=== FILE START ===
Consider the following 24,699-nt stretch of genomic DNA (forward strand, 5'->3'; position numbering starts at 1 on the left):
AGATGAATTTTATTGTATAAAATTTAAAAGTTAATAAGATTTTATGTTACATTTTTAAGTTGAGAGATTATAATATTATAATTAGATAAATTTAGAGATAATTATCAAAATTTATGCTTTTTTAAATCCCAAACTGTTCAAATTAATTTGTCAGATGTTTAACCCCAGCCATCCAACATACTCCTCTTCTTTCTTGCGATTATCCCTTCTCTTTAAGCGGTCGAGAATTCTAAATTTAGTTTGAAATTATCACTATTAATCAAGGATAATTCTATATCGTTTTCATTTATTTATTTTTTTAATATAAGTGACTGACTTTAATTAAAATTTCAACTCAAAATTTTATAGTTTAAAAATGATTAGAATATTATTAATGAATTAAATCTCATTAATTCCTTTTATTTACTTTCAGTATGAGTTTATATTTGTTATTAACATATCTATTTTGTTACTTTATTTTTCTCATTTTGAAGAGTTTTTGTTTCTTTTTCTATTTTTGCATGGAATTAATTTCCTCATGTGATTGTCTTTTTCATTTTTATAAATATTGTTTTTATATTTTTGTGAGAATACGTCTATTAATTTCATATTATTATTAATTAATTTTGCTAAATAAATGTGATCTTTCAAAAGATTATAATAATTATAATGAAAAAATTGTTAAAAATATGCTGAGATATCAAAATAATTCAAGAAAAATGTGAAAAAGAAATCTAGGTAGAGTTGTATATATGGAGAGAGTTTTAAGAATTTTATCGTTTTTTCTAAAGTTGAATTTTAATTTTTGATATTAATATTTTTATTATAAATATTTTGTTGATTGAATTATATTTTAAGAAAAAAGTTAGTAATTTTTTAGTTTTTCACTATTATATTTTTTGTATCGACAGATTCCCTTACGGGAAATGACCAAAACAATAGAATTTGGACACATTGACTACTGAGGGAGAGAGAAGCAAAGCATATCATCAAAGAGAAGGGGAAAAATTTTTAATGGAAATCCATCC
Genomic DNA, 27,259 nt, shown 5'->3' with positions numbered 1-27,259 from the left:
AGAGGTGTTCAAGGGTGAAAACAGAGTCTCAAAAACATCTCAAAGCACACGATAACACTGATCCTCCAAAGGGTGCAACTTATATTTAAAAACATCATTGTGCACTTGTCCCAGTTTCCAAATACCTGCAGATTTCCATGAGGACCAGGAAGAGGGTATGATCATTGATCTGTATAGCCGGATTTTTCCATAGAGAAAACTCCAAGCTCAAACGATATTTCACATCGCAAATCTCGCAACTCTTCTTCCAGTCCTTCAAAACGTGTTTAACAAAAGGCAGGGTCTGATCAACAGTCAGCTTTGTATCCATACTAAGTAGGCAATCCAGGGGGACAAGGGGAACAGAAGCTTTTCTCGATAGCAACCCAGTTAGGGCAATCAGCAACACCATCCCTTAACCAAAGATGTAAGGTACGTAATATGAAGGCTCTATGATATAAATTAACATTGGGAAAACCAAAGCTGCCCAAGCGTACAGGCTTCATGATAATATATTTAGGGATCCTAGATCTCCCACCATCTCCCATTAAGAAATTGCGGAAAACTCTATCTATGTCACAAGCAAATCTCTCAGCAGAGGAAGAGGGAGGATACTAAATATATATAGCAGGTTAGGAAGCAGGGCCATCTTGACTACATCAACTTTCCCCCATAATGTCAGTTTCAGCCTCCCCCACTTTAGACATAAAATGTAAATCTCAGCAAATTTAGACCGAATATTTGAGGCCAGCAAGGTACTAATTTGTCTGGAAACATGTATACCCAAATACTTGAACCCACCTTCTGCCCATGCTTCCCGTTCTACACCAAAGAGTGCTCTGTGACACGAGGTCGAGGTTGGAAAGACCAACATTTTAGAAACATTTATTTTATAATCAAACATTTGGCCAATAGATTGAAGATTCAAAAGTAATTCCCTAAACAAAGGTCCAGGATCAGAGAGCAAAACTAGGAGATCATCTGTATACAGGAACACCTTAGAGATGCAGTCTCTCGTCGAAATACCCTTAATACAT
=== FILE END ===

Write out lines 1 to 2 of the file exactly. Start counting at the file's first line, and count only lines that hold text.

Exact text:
Consider the following 24,699-nt stretch of genomic DNA (forward strand, 5'->3'; position numbering starts at 1 on the left):
AGATGAATTTTATTGTATAAAATTTAAAAGTTAATAAGATTTTATGTTACATTTTTAAGTTGAGAGATTATAATATTATAATTAGATAAATTTAGAGATAATTATCAAAATTTATGCTTTTTTAAATCCCAAACTGTTCAAATTAATTTGTCAGATGTTTAACCCCAGCCATCCAACATACTCCTCTTCTTTCTTGCGATTATCCCTTCTCTTTAAGCGGTCGAGAATTCTAAATTTAGTTTGAAATTATCACTATTAATCAAGGATAATTCTATATCGTTTTCATTTATTTATTTTTTTAATATAAGTGACTGACTTTAATTAAAATTTCAACTCAAAATTTTATAGTTTAAAAATGATTAGAATATTATTAATGAATTAAATCTCATTAATTCCTTTTATTTACTTTCAGTATGAGTTTATATTTGTTATTAACATATCTATTTTGTTACTTTATTTTTCTCATTTTGAAGAGTTTTTGTTTCTTTTTCTATTTTTGCATGGAATTAATTTCCTCATGTGATTGTCTTTTTCATTTTTATAAATATTGTTTTTATATTTTTGTGAGAATACGTCTATTAATTTCATATTATTATTAATTAATTTTGCTAAATAAATGTGATCTTTCAAAAGATTATAATAATTATAATGAAAAAATTGTTAAAAATATGCTGAGATATCAAAATAATTCAAGAAAAATGTGAAAAAGAAATCTAGGTAGAGTTGTATATATGGAGAGAGTTTTAAGAATTTTATCGTTTTTTCTAAAGTTGAATTTTAATTTTTGATATTAATATTTTTATTATAAATATTTTGTTGATTGAATTATATTTTAAGAAAAAAGTTAGTAATTTTTTAGTTTTTCACTATTATATTTTTTGTATCGACAGATTCCCTTACGGGAAATGACCAAAACAATAGAATTTGGACACATTGACTACTGAGGGAGAGAGAAGCAAAGCATATCATCAAAGAGAAGGGGAAAAATTTTTAATGGAAATCCATCC